There is a really, really good chance this is a false positive. Anything below a 3.5 has at least a 50/50 chance of being a false positive, and at a 1.19, there is probably an 85-90% chance yours is.
If your doctor is diagnosing and treating STIs, they need to be aware of the CDC's Treatment Guidelines. They explain this.
"The most commonly used test, HerpeSelect HSV-2 enzyme immunoassay (EIA), often is falsely positive at low index values (1.1–3.0) (457–457). One study reported an overall specificity of 57.4%, with a specificity of 39.8% for index values of 1.1–2.9 (458). Because of the poor specificity of commercially available type-specific EIAs, particularly with low index values (<3.0), a confirmatory test (Biokit or Western blot) with a second method should be performed before test interpretation. Use of confirmatory testing with the Biokit or the Western blot assays have been reported to improve accuracy of HSV-2 serologic testing (459). "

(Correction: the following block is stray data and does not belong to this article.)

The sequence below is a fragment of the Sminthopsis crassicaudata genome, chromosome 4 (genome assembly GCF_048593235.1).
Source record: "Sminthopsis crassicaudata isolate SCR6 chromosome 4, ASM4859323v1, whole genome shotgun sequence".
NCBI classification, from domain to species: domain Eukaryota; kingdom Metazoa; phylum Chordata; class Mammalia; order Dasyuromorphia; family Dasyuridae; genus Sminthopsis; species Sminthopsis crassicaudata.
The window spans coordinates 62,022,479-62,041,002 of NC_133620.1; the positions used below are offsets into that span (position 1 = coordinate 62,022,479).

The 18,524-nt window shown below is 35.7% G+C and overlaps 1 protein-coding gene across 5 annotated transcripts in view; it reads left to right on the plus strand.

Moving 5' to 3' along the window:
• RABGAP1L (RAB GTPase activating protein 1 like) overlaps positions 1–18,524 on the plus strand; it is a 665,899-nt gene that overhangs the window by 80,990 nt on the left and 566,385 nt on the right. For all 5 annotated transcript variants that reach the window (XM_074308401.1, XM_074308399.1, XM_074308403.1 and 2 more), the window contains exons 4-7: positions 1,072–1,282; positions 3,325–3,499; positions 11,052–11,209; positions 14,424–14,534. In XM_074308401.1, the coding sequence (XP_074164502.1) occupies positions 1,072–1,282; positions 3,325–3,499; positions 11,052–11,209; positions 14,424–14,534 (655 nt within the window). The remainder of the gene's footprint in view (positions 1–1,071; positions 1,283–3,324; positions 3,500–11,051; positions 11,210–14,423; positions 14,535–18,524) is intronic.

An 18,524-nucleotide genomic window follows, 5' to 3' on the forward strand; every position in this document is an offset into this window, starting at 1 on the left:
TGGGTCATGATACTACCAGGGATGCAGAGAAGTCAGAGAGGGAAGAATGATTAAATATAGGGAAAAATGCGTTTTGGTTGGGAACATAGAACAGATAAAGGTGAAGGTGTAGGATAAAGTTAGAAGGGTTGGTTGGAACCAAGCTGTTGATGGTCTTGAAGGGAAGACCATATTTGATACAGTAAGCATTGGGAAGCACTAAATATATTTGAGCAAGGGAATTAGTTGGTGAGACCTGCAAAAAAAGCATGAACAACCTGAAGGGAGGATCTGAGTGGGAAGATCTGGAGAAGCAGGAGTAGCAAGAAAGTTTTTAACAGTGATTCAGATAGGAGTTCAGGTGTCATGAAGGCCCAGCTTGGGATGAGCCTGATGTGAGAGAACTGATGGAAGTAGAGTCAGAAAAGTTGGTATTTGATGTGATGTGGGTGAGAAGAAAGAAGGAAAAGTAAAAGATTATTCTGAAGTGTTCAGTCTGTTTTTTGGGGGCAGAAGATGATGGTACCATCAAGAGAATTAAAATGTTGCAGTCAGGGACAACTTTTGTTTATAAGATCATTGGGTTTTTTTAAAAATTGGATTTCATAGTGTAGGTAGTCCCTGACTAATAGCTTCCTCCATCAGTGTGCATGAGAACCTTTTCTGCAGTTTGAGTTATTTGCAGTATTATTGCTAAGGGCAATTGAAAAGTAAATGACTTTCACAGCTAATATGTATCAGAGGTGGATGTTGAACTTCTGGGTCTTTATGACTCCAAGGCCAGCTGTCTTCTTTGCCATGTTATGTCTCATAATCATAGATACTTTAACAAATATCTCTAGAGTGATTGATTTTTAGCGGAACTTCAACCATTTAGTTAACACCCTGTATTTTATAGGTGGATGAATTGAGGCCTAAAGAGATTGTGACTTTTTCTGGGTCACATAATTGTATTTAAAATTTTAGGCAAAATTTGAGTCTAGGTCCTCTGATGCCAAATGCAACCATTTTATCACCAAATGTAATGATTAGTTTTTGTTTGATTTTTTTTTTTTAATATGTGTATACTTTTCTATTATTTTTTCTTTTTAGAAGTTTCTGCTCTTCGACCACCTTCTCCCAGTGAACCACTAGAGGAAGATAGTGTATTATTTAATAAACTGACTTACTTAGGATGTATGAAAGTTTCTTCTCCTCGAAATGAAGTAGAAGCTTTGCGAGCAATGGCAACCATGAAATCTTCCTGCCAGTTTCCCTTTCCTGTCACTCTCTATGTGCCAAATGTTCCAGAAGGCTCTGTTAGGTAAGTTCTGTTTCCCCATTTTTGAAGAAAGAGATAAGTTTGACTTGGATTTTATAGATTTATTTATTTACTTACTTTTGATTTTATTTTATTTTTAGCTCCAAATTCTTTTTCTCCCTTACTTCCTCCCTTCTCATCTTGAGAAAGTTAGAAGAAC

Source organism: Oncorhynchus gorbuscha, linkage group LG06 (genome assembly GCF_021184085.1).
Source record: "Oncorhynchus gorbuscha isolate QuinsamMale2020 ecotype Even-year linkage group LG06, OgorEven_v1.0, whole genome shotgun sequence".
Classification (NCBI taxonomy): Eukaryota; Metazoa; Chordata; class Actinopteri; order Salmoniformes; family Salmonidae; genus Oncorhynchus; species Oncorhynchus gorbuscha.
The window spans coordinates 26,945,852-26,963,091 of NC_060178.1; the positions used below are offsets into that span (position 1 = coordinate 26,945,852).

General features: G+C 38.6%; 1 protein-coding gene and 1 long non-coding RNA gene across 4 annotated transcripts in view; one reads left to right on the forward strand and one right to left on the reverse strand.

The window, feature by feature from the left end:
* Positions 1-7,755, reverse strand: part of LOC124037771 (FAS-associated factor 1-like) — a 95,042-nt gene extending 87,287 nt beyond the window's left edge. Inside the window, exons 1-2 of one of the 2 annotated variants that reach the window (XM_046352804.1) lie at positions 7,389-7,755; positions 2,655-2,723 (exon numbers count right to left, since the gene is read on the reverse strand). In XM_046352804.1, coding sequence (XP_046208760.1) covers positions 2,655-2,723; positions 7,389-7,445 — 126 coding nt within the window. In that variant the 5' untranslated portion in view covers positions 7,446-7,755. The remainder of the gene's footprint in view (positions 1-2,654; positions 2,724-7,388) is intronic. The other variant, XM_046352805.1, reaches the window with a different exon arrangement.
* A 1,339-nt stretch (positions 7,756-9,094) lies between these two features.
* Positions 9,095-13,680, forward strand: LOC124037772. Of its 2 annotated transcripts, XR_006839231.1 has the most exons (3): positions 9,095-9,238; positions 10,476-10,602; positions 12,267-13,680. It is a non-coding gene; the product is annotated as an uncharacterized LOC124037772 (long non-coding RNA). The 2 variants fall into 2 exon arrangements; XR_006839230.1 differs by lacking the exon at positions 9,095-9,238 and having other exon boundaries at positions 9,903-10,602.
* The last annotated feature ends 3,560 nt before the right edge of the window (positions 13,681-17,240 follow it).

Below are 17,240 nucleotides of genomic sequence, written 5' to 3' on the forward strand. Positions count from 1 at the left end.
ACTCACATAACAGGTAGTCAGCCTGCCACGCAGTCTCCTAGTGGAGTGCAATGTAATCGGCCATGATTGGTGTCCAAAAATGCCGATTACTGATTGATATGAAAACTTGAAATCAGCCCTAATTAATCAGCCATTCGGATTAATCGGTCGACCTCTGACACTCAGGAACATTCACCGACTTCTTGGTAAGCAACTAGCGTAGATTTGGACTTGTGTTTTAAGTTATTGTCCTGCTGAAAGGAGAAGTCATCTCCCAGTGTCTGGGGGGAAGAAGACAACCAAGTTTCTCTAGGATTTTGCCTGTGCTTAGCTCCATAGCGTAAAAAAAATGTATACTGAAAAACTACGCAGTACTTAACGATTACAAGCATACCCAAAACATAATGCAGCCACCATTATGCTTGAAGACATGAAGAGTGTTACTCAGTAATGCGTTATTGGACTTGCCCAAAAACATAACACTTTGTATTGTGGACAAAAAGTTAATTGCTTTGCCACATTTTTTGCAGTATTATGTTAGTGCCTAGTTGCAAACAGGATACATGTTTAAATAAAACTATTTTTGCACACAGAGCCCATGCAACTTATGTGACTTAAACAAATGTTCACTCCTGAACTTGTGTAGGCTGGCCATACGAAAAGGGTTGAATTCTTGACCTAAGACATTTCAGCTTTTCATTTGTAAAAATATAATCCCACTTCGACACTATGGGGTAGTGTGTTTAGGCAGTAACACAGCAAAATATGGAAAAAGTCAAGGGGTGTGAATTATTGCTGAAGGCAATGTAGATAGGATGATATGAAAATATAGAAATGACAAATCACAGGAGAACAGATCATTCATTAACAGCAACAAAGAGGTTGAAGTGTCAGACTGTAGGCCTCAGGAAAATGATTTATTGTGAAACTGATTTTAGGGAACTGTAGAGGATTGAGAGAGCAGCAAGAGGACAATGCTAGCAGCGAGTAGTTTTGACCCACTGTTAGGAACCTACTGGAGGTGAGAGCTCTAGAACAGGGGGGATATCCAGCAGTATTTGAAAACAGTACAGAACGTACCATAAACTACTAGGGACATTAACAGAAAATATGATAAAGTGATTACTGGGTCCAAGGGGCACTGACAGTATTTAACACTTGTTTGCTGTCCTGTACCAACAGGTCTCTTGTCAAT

Show your doctor that. They can order you the Western Blot, or you can assume it's a false negative, given your incredibly low risk. Either would be appropriate.